The rapid development of technology is no doubt exciting, but the waste caused by the disposal of outdated or faulty products is becoming a real problem.
According to the Department of Toxic Substances Control, 46 pounds of e-waste — the waste produced from unwanted electronic devices — was produced per person in the United States in 2019, totaling seven million tons.
Glitched out.— UN Environment Programme (@UNEP) October 1, 2023
Every year, more than 50 million tonnes of e-waste are produced—equivalent to 7 kilogrammes for every person on Earth. Let's each take action to #BeatWastePollution:
Furthermore, the estimated rate of recycling electronic products in 2019 was just 15%, with many devices filling up landfills and contributing to the risk to human and environmental health because of the hazardous materials they contain.
For customers, it’s a frustrating story for a different reason. Buying the latest technology isn’t cheap, and with cell phones, laptops, and gaming devices becoming outdated in a matter of years, it can be challenging to keep up with the costs.
Schools, in particular, have trouble updating old computers and often have to make in-house repairs to extend the lifespan of the technology students use.
However, a new announcement from Google can help save customers and schools money and reduce the amount of tech waste that makes it to landfills.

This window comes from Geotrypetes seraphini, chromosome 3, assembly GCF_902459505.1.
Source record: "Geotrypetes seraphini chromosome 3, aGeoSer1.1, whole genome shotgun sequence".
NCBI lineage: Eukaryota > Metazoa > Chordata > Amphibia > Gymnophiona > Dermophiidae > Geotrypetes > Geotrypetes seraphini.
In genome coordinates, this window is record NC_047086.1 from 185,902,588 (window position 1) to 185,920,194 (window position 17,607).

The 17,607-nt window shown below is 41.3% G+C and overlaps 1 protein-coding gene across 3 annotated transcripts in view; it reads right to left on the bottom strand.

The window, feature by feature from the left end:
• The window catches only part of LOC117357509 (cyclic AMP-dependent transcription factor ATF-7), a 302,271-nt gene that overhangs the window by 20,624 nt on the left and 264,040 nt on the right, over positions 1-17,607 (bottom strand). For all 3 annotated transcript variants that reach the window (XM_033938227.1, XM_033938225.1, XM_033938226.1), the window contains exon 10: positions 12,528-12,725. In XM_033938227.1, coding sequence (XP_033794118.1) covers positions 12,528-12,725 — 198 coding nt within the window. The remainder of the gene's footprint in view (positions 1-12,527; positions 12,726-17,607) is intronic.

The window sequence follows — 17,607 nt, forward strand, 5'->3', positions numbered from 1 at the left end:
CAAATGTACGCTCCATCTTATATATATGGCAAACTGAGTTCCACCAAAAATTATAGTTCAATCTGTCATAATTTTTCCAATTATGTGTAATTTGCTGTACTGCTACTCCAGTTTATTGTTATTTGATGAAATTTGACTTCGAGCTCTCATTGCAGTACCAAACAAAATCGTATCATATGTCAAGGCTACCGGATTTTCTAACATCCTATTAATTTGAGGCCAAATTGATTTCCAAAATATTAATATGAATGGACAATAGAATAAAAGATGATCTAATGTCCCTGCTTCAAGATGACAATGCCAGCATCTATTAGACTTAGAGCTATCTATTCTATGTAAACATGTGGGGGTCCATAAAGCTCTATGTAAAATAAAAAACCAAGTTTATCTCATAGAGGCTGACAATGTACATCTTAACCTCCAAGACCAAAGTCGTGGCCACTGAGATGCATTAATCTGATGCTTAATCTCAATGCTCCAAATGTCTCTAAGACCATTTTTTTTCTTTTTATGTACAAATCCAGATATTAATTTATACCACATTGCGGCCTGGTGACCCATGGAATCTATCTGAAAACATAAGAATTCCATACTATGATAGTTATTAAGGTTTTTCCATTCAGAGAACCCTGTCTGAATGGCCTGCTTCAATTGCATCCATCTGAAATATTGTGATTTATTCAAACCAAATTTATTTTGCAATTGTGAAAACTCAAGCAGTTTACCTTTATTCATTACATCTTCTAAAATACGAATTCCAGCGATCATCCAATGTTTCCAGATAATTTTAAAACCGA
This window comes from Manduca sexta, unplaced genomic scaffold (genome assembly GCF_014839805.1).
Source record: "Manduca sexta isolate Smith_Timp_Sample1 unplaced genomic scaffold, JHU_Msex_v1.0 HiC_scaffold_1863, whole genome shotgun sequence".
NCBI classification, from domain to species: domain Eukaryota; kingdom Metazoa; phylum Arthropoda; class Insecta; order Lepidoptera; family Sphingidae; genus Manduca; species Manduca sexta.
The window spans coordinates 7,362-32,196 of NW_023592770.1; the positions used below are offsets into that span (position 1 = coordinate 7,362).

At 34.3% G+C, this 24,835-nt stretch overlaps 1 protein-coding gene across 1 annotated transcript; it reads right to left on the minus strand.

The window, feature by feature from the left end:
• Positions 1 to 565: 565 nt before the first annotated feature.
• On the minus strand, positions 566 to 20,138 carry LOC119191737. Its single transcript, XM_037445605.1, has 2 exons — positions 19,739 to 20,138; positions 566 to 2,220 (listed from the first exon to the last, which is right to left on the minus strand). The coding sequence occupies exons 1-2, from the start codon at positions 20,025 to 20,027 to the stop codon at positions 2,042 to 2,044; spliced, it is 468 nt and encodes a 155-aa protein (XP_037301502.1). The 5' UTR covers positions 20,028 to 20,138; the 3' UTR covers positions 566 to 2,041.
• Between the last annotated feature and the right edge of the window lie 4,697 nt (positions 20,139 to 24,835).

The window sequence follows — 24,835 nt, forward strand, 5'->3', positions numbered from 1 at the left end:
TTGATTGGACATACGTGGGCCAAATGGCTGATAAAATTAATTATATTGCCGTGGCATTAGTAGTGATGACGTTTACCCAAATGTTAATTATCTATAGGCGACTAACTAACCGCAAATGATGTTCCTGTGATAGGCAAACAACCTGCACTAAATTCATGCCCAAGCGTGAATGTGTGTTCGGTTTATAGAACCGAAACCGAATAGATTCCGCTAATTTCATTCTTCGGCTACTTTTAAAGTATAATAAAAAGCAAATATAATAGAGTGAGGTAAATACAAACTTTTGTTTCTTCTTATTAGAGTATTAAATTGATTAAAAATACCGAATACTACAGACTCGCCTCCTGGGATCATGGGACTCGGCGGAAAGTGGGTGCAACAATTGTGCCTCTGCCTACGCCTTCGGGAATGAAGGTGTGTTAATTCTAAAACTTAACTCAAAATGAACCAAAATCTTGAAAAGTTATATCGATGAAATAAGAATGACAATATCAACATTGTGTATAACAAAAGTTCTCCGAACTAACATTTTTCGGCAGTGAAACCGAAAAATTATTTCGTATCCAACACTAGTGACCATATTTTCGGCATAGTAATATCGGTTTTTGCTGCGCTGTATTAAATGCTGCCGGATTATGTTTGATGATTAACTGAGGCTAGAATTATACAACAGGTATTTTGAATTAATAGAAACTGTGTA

The company’s Chromebooks have now received an extra two years of automatic updates from the date of manufacture, allowing users to keep running the device a little while longer instead of investing in a replacement.
“Starting in 2024, if you have Chromebooks that were released from 2021 onwards, you’ll automatically get 10 years of updates,” the company revealed in a blog post.
“For Chromebooks released before 2021 and already in use, users and IT admins will have the option to extend automatic updates to 10 years from the platform’s release (after they receive their last automatic update).”
Schools can also take advantage of the Chromebook Repair Program, which can help find parts and offer repairs either on-site or with accredited partners.
Speaking to Vice, Lucas Gutterman, director of the Designed to Last campaign from the U.S. PIRG (Public Interest Research Groups) — which called on improved lifespan for tech products — was pleased with the announcement. However, he noted there is still a long way to go regarding sustainable tech.
“We are on this disposability treadmill – we’re buying more laptops, and phones and tablets and appliances that die, Gutterman said. “It’s really a step in the right direction – it just shows Google’s leadership in actually making devices that last for as long as possible.”
While progress is being made on safe and efficient ways to recycle old tech products, especially batteries, making machines last longer is undoubtedly the best way to reduce planet-harming waste.
“Can someone explain why we aren’t mining our e-waste instead of the planet?” one user recently asked on X, formerly known as Twitter.
Lithium-ion batteries not only contain valuable materials like lithium, cobalt, and graphite that can be reused — preventing the need to mine for new sources — the crushing of batteries in disposal can lead to fire hazards, according to the Environmental Protection Agency.
Any product for disposal featuring lithium-ion batteries should be taken to a suitable recycling location or a hazardous waste center.
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